I’ve written quite a bit about asking questions and listening. I expect that by now, you understand why I’m passionate about asking great questions AND listening to the replies that follow. As leaders, once we understand a concept like this, we’re excited to communicate it to our people, but that can be a challenge. Here’s how I did it…
Several years ago, after our summer peak season business, we had our annual, half-day, company-wide QIC-Day.
It was called QIC-Day because our first company-wide meeting like this was called Operation QIC (pronounced “quick” for Quality is Contagious).
The purpose of a QIC-Day was to emphasize a yearly theme. And that year it was AQLTM for Ask Questions and Listen.
I wanted to introduce AQL to our people because…
- In the past, we had, like other companies, done extensive training on listening skills. However, we had never trained our people on the skills needed to ask good, quality discovery questions. And that was the main reason for our AQL (Ask Questions and Listen) QIC-Day.
- I found people generally tend to and feel more comfortable (in an expedient way) to blurt out statements rather than (in a principled way) ask questions and listen.
When I started to research about asking questions, I was surprised by how little material I could find on this important topic. That is when I sensed an opportunity for me and our people to learn.
Insight: With rare exception, you cannot listen until you ask a question.
Also, good communication occurs when you seek mutual understanding through both asking questions and listening – AQL.
If one gives an answer before he hears, it is his folly and shame. Proverbs 18:13 ESV
Every leader and employee can successfully learn how to ask questions and listen by using the following two practical activities.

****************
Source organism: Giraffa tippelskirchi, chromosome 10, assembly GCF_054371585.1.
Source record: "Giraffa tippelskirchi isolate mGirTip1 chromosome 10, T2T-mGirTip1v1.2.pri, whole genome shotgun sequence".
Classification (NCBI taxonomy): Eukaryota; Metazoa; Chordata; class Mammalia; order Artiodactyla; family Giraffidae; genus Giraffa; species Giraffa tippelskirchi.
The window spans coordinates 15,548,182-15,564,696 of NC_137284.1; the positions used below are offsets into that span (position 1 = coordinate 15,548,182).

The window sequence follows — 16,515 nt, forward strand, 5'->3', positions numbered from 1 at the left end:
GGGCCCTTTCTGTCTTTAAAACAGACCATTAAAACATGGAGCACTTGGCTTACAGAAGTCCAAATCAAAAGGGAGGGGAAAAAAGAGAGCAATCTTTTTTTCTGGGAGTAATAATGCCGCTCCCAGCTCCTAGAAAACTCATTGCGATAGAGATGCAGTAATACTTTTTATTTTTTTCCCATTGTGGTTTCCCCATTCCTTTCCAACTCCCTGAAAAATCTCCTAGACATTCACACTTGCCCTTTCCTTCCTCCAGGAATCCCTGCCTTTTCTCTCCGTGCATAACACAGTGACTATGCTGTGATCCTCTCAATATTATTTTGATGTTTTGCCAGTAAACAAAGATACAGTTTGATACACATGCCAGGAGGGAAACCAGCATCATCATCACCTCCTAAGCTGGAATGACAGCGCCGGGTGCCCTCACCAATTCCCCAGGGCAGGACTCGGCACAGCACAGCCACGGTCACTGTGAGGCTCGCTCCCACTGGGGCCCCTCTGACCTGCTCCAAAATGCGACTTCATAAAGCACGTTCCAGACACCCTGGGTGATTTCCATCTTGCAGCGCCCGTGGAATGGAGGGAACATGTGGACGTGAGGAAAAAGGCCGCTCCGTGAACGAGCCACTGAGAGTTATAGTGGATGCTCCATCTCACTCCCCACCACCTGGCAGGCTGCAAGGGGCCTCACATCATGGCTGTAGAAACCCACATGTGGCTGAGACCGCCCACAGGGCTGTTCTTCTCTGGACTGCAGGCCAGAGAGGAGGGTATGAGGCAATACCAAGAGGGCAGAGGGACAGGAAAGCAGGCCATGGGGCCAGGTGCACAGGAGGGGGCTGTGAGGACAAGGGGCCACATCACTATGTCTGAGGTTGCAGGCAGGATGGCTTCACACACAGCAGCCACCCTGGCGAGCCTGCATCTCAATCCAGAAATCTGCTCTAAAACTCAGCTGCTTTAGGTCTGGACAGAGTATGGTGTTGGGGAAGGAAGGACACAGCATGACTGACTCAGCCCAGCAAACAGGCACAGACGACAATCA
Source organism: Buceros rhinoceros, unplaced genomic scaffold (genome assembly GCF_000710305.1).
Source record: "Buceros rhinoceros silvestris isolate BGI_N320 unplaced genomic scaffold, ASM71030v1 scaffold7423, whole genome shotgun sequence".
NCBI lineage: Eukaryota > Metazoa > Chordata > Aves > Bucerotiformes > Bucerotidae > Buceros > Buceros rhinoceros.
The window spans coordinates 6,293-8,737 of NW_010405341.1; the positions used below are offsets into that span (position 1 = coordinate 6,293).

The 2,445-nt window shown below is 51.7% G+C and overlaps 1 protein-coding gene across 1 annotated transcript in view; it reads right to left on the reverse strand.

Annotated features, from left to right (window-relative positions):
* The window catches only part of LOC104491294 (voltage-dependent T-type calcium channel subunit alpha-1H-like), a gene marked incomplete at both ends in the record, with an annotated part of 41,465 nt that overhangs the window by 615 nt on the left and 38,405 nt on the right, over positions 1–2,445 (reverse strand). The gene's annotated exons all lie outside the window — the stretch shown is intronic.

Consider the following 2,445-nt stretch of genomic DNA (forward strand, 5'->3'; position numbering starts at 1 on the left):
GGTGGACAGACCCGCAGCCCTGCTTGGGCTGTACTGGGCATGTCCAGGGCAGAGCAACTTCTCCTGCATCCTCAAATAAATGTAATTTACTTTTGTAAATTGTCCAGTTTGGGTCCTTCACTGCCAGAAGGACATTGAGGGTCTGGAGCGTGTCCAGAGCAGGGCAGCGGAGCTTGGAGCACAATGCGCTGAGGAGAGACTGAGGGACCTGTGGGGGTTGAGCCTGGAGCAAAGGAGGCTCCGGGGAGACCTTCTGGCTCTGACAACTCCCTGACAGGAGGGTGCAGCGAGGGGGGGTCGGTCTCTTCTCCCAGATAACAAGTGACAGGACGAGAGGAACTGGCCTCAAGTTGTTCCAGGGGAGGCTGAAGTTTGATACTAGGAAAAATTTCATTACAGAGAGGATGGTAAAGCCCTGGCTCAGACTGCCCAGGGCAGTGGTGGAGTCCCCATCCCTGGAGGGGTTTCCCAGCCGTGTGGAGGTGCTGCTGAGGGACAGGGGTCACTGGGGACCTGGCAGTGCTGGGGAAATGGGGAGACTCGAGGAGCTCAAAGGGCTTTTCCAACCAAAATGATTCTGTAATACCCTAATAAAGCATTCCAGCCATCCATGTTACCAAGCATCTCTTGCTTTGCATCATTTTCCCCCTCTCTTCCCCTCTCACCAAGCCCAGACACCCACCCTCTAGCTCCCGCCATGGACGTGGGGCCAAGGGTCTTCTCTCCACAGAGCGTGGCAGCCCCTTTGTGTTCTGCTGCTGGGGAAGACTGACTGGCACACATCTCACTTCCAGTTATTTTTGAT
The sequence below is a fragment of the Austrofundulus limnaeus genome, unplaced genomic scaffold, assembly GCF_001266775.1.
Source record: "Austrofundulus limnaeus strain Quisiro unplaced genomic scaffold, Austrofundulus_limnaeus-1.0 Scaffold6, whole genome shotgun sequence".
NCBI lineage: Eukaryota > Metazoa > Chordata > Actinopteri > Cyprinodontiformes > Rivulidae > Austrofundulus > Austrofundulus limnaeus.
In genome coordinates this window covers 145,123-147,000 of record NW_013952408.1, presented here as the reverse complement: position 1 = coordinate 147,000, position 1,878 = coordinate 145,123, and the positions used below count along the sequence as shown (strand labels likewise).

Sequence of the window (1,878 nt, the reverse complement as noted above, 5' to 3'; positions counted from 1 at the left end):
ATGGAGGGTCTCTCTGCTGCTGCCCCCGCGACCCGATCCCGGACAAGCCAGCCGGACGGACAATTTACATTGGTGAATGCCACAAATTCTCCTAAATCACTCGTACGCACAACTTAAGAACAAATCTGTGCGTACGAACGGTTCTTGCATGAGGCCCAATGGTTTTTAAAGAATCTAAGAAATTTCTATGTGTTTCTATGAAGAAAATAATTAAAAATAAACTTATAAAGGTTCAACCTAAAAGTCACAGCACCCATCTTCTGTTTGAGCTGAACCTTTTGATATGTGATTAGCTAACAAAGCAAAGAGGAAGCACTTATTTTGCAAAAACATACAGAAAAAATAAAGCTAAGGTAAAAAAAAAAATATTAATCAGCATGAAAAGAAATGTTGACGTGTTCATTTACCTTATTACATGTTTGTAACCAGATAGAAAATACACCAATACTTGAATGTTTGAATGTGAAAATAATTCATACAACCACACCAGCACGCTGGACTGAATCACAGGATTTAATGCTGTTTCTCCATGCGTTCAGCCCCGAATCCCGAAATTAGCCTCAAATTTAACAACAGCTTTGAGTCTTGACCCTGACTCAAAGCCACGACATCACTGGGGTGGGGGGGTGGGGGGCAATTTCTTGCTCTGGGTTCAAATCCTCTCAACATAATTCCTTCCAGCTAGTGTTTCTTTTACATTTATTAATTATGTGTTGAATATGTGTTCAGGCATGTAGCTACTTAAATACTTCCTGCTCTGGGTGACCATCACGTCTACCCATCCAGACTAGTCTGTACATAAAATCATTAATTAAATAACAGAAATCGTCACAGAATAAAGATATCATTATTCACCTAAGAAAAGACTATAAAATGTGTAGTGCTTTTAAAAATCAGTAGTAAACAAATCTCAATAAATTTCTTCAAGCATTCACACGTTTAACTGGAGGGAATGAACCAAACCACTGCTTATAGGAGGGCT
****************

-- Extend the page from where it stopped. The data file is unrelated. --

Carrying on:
During our AQL (Ask Questions and Listen) QIC-Day, we used two practical activities to help us discover that all of us have lots of room for improvement in the skills of asking good, quality discovery questions and with listening.
As our employees arrived for our AQL QIC-Day, we ask people to sit at pre-assigned table groups of no more than eight people per table to…
- Encourage interaction and discussion
- Enjoy the games we were about to compete in
Two Fun Games
Each game played was designed for our people to…
- Have fun
- Learn to work as a team
- Discover areas that need improvement
Game # 1 – To kick off the meeting, we used an “ice breaker” game to show how well we listen (or rather not so well).
Game # 2 – I’m sure you’ve heard of Jeopardy. It’s one of America’s favorite game shows. Well, we played a similar game that encouraged our people to ask questions.
In the TV game show, the contestants are presented with general knowledge clues in the form of answers, and the contestants must phrase their responses in the form of questions.
The traditional phrasings are:
- Who is/are..? For people
- What is/are..? For things
To give emphasis to our QIC-Day, we called our game QIC-ARDY!
You can click here for a free download of instructions for game # 1 and game # 2, and start having fun while you introduce AQL (Ask Questions and Listen) to your own organization.
At our AQL QIC-Day, we divided our agenda into three parts:
- Ask Questions
- Becoming A Lean Enterprise
1. Ask Questions
Since our greatest emphasis was on asking questions, we started here.
I asked our people to discuss the following questions:
- What is the value of asking questions?
- Why don’t we ask more questions?
Record, Share & Play
Next, each table used their flip chart to record their ideas and answers to the above questions.
Then, one by one, each table was asked to share their best idea for each question with the entire group.
Finally, we all played the QIC-ARDY game for the “Ask Questions” topic only.
After demonstrating an angry customer scenario through role-playing, I ask our people to discuss the following question:
- What listening problems did you observe in this scenario?
Then, we went through the same “Record, Share & Play” sequence and focused on the question and game topic associated with “Listening”.
3. Becoming a Lean Enterprise
Next, we did a presentation on becoming a lean enterprise, and how to identify and eliminate waste in our business. That set the stage to ask the following discussion question to our people:
- In your daily routine, are there activities that are wasteful and do not add value from the customer’s perspective?
Finally, we went through the same “Record, Share & Play” sequence and focused on the question and game topic associated with “Becoming a Lean Enterprise”.
Learning occurs when we listen. And thoughtful questions almost always create opportunities to listen. It all starts with asking questions!
How well do you ask questions and listen? How well do the people in your organization ask questions and listen? Please leave your comments <here> and share this blog post with a friend and co-worker.